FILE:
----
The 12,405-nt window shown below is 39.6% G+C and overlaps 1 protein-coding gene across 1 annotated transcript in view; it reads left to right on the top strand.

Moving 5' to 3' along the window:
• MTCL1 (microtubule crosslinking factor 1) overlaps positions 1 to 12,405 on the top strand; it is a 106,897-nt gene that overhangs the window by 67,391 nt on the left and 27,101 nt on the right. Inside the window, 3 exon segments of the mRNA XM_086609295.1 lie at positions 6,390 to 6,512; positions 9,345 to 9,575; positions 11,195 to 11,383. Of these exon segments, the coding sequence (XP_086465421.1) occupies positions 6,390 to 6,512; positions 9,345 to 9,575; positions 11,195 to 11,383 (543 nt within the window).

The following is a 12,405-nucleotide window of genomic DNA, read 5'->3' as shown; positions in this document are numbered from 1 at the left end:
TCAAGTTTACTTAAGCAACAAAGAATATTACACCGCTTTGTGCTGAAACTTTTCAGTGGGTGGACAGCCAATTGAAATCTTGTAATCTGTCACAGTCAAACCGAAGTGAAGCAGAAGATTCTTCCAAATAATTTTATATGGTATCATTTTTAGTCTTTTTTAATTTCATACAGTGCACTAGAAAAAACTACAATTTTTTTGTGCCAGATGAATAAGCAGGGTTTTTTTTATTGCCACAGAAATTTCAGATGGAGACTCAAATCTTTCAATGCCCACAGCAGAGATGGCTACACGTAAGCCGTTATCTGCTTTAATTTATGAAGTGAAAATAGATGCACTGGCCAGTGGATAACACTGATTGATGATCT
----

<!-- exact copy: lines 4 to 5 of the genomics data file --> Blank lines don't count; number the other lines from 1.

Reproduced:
The following is a 12,405-nucleotide window of genomic DNA, read 5'->3' as shown; positions in this document are numbered from 1 at the left end:
TCAAGTTTACTTAAGCAACAAAGAATATTACACCGCTTTGTGCTGAAACTTTTCAGTGGGTGGACAGCCAATTGAAATCTTGTAATCTGTCACAGTCAAACCGAAGTGAAGCAGAAGATTCTTCCAAATAATTTTATATGGTATCATTTTTAGTCTTTTTTAATTTCATACAGTGCACTAGAAAAAACTACAATTTTTTTGTGCCAGATGAATAAGCAGGGTTTTTTTTATTGCCACAGAAATTTCAGATGGAGACTCAAATCTTTCAATGCCCACAGCAGAGATGGCTACACGTAAGCCGTTATCTGCTTTAATTTATGAAGTGAAAATAGATGCACTGGCCAGTGGATAACACTGATTGATGATCT